QRO: Did you play the same set list?
DT: We switched it up a little bit, but the sets are so short. Just play ‘the hits’…
I think the purpose of CMJ, and even SXSW – SXSW’s lost it, ‘cause it’s too big – is just getting your name in as many places as possible. Just getting print out.
QRO: Last April, you played at WBAR’s outdoor show at Barnard College. Do you do anything differently, when you play outdoors?
DT: The sound’s different. The acoustics are weird. Besides that, no.
During the daytime, too, it’s different. The crowd’s different, you’re different – you’re probably not drinking. Hopefully not… The acoustics are a big thing.
Takka Takka playing "One Foot In a Well" live @ Barnard College in New York, NY on April 25th, 2008:
QRO: How did the band all meet?
DT: Conrad and Gabe kind of started the band together. Gabe started writing some songs, demoing some songs, and he got Conrad to play. Conrad and a friend of Gabe’s named John Paul Jones – not ‘the John Paul Jones’ – was in the band, too. The first incarnation was four people.
We just kind of all knew each other. John Paul was playing in a band called The Lynnfield Pioneers, who did about three records on Matador. So Gabe and him became friends, just ‘cause Gabe was a fan of his band, I think. We knew the guitar player Damian [Jurrens] because he had worked at MTV with a friend of ours, or something. Our bass player now, Grady [Jurrens], is Damian’s brother. And me and Tyler [Sargent] & Sean, from Clap Your Hands Say Yeah, all kind of knew each other. It’s really a familial collective. Sean & I play in a Guns ‘n Roses tribute band together, as a joke – it’s a really drunken mess. They’re fun shows…
QRO: Do you play anything from Chinese Democracy?
DT: No – we won’t do that. We usually do a Bowery show, once a year. We actually just played a late show at Mercury on New Year’s Eve – we didn’t start our set until 2:45 AM! We didn’t finish until 4:30 AM – it was out of control…
QRO: When you’re not rocking, do you guys have day jobs?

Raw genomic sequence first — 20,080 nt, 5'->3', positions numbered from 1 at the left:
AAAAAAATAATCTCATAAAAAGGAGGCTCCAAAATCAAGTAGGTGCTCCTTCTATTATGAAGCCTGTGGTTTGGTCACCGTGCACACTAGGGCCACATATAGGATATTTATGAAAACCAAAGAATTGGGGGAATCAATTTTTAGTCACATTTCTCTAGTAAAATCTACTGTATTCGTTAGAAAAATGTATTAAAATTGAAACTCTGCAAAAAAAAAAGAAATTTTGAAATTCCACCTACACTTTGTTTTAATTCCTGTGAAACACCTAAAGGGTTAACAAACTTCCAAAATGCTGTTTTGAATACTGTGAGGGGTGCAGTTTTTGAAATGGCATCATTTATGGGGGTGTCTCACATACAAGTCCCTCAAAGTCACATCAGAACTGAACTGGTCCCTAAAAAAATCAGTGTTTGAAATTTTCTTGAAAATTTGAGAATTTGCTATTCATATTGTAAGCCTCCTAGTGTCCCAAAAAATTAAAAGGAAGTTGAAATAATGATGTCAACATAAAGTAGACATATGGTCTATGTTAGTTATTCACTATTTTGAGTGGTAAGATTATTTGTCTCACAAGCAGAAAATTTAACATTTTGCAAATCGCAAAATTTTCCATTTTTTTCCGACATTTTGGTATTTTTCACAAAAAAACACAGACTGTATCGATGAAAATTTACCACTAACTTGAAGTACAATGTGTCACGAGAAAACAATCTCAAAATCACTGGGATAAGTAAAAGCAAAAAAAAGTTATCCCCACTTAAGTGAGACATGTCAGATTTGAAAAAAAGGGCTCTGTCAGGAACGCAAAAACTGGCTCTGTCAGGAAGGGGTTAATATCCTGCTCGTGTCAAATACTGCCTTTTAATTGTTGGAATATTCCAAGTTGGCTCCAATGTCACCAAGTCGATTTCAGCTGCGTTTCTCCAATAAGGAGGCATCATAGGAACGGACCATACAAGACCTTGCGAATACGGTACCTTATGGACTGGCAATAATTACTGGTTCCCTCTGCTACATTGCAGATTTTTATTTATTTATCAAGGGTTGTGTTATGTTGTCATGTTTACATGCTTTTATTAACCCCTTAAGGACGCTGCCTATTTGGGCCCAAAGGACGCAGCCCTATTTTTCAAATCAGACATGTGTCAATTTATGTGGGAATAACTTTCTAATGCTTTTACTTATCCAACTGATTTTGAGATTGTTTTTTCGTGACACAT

DT: Yeah, some of us do. Most are freelancers. Conrad does a lot of copy-editing, and he works for FUSE. He was there for a while, writes for Blender. Gabe does freelance graphic design, worked in publishing and stuff. I work for a record company. Rene’s done random stuff, waiter…
QRO: Conrad hosts that trivia night…
DT: He used to host it at Piano’s, and now he hosts it at Bell House. He does it one Monday a month.
QRO: Have you ever been burned out by a tour?
DT: We haven’t done a ton of touring where we’re out for weeks at a time, but we did one last CMJ, on the way down. Our label had reissued our first record, but the second one wasn’t out yet, and Grady ended up getting really sick, and was out for a while. So we did four shows, and I’m a bass player – I was a bass session player for a while, so I kind of sit in on bass – and it was just awful. This agent that was booking it – we were playing to the sound guy every night. It was really demoralizing.
QRO: Are there any songs that you particularly like playing live?
DT: It goes and comes in waves for me, personally. “Fall Down Where You Stand” is interesting for me, the guitar parts are complicated, and a really good theme of the band right now, the way the guitar is. And I think Gabe’s voice sounds great.
QRO: Are there any songs that you don’t particularly like playing live?
DT: Nothing consistently. Sometimes you’re in the mood, and sometimes you’re not. A lot of it has to do with the crowd, if the crowd’s feeling it. We have some slower songs that I love to play. The last song on our record, “You and Universe”, and I think it’s such a beautiful song. I would love to play it more, but it’s kind of an album closer, and it’s really slow. We did a show supporting Mates of State (QRO album review) over the summer, and it was a big rock club. We came out and opened with it, and no one wants to hear a support band’s ballad…
QRO: What cities or venues have you really liked playing at?
DT: We go to D.C. a lot and we play Black Cat, which is fuckin’ awesome. Vicki, who runs the venue, is so good to us. We’ve just had some really good shows there – we did one with Frightened Rabbit (QRO album review), we did one with The Cribs (QRO album review), and we did one with Oxford Collapse. All in the last year-and-a-half, and they’ve all been awesome.
QRO: You guys played the opening of Bell House…
We’ve become kind of the unofficial house band of Bell House. We’ve played there three or four times, I think. We’ve done two real shows there – we’ve done a benefit for Obama there with Dragons of Zynth (QRO album review), which was really cool. We played with Loney, Dear (QRO album review) not too long ago.
We’re just close friends of Skippy, the guy who runs it. Conrad does the trivia there; Gabe lives right down the street…
QRO: Do you have a favorite tour story?
We were playing in Athens, Georgia. It was part of the tour where Grady was sick and couldn’t be there. It was a really bad show, and we ended up hanging out at the bar for a while, got drunk. We’re huge R.E.M. (QRO album review) fans, and we hung out with the bar manager for a while – and it turned out that the bar manager was the little kid from “It’s the End of the World As We Know It” video, the skateboarding kid!
I was driving that night, so I wasn’t drinking, but everyone else in the band was very heavily drinking, and I remember Gabe and Conrad being, ‘Oh my God! You [slurring]…’ It was really funny to watch that.
Takka Takka playing "The Takers" live @ Barnard College in New York, NY on April 25th, 2008: